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:confused: Hello all,
I am a beginner who just purchased a road bike two months ago. I love it but I'm having a little trouble getting it fully adjusted. The biggest problem I'm having is I can only seem to get one finger around the brake lever while in the drops. I went to my LBS and they ordered inserts that were supposed to bring the levers closer but when they installed them they moved the brakes further up on the bar because they thought they were too low. So it seems that negated any help that the bumpers may have offered. I've tried rolling the bars down but then the hoods are too low. I've heard some refer to raising the stem but I'm not sure how to do that. I've also seen some referals to reach distance in the bars but I want to be sure before I purchase new bars. Does anyone have any ideas?

My current setup is a Jamis Ventura Comp. I have Easton aluminum bars and stem and shimano 105 shifters/brake levers.

Any help anyone could offer would be appreciated. Thanks

Matt
 

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It's almost infinitely adjustable, and you can do it

Assuming you don't have supernaturally tiny hands, it's probably a matter of adjustment, and there's nothing there you can't do yourself. Moving the levers around on the bars doesn't mess with your driveline or brake adjustments, and it only takes simple tools. The toughest part of the job is learning to retape the bars smoothly, and that's easy.
First, remove or at least partially unwrap the bar tape, so you can move things around. Then loosen the bolt(s) on the stem that hold the bars.
Don't take any rules like this as inviolable, but one place to start is to rotate your bars so the open end points at the rear brake. Feel free to deviate from that to suit your body--personally, I point them a little lower, to give more of a flat area behind the brake hoods--but that's a traditional beginning point. Then loosen the levers (there's probably an allen bolt inside the housing--look through the part that opens up when you squeeze the lever) and slide them up or down to suit. The traditional starting point is to place them so a straightedge along the bottom of the drop portion of the bars, extending forward, just touches the bottom of the lever, but you can fudge it. I mount mine about 1/4 inch higher.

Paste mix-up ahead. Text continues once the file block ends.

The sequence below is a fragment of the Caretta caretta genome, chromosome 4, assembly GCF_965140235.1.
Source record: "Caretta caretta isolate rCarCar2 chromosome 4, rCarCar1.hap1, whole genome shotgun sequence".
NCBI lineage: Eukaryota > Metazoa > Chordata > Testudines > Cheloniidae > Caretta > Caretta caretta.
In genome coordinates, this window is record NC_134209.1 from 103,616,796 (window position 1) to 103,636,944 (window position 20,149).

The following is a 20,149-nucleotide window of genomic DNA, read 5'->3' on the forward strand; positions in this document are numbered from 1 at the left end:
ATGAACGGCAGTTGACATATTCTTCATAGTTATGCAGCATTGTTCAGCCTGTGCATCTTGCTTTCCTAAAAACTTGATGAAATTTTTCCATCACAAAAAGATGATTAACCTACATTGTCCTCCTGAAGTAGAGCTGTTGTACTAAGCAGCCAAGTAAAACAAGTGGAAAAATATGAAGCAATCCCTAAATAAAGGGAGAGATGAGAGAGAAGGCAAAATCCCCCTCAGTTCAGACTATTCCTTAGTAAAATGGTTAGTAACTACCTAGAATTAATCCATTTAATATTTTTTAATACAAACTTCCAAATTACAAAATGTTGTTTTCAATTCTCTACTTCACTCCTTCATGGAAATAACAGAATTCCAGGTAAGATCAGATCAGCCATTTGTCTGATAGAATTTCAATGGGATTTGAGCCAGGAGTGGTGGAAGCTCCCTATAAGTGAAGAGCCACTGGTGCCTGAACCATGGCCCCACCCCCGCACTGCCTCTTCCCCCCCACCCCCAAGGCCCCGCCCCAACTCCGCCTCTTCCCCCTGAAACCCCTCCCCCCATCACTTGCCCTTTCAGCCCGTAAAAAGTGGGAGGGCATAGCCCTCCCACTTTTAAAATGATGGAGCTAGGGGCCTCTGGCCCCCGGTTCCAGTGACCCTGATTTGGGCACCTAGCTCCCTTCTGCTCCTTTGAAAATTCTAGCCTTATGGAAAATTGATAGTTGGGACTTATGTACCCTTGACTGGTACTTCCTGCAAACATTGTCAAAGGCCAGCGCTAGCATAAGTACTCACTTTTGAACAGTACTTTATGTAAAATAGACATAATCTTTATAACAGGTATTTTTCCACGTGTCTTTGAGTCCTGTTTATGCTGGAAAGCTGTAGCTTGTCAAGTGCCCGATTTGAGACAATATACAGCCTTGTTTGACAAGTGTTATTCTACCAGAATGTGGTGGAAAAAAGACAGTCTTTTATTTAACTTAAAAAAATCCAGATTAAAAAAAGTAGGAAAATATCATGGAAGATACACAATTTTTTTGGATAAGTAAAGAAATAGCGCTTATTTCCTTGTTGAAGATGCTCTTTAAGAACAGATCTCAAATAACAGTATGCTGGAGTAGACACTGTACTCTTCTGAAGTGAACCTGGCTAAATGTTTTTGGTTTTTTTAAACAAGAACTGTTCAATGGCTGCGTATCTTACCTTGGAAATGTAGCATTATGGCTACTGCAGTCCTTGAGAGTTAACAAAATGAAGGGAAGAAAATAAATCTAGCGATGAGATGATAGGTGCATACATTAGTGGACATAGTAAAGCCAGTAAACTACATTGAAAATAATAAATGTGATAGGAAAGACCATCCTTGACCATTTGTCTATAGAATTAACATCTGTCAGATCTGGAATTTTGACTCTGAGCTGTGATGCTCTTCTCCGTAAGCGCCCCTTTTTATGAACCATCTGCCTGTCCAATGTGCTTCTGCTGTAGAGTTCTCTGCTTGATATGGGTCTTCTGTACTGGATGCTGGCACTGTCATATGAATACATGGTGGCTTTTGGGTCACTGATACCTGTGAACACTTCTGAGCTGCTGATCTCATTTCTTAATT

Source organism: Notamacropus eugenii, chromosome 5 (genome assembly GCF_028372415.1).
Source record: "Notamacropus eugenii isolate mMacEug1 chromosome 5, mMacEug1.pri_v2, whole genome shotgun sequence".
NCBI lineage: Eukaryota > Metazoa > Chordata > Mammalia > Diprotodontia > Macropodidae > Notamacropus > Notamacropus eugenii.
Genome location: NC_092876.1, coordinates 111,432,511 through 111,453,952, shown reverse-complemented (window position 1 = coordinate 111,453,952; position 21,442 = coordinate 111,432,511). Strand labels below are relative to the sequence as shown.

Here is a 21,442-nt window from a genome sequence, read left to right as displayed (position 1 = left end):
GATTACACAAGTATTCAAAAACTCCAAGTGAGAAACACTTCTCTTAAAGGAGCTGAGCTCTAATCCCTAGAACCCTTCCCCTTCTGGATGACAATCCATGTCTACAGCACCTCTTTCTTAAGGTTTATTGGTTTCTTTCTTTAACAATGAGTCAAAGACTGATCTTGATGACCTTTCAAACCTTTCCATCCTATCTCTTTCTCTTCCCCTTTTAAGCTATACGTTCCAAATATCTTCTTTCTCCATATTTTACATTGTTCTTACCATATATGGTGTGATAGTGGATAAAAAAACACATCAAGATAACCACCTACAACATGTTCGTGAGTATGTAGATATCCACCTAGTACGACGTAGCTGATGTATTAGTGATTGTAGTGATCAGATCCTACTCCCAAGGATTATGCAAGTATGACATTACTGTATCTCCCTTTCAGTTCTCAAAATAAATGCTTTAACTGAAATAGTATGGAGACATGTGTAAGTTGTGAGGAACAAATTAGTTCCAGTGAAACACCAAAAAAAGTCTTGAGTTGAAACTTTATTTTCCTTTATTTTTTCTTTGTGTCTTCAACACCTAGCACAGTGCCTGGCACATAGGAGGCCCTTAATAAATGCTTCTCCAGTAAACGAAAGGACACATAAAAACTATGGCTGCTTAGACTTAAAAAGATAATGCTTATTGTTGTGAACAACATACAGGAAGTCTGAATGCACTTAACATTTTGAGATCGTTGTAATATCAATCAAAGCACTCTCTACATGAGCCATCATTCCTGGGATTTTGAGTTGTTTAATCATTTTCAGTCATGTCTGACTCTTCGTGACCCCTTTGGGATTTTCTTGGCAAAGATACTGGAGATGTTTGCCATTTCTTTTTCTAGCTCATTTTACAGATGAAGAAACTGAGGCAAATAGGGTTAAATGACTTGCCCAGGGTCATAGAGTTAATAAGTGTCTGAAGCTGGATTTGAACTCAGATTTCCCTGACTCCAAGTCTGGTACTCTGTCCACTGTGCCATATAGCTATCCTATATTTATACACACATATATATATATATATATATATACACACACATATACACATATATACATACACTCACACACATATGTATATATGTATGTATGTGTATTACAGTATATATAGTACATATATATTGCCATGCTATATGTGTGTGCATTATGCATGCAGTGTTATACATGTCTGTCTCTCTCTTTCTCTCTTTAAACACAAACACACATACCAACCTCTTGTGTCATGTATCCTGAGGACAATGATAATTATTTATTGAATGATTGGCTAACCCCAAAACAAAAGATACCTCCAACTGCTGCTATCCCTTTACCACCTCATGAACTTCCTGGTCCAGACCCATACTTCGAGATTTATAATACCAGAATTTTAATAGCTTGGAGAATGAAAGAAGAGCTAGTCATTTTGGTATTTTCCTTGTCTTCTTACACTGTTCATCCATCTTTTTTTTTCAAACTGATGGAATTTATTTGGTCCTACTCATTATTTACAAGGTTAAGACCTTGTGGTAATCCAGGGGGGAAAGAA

Sit on the saddle and try various riding positions, moving the levers around until you get a compromise you can live with, then tighten everything up and retape the bars.
As for the stem, I'm assuming you have a threadless one (bolts to the steerer tube) rather than a quill stem (shaped like a number 7, and fits INTO the steerer). See if flipping it over would raise the bars, and if so, you can try that. Otherwise, you may need to buy a new one, but they're not very expensive.
The Rivendell Web site, www.rivbike.com, has a pretty good explanation of all this in its CYCLING 101 section.
 

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Getting it Right

When I have changed something-seat, stem, etc. I do the following.

Remove the bar tape, it is really easy to retape it just go slow. Find an empty piece of road. First loosen the clamp on the bars just enough so the bars can be rotated while riding but with some effort. Ride, rotate up and down, get the bars comfy. For me that's where my hands/arms seem to feel best in the drops and on the hoods. It is always a bit of a compromise to get both feeling as close to "right" as you can. Then re-tighten the clamp and ride with it for a few minutes. If that feels right, then loosen the brake/shifter levers just enough so they can be moved and play with this position to get them where they feel OK to match the new bar angle you have just set. Then re-tighten these. The brake levers take longer to be just right. I leave the tape off for a few solo rides and take my bar clamp and shifter allen wrenches along to make any further modifications needed. Then retape, maybe with a new color!!

There is no law that you have to stick with what does not feel right.
 
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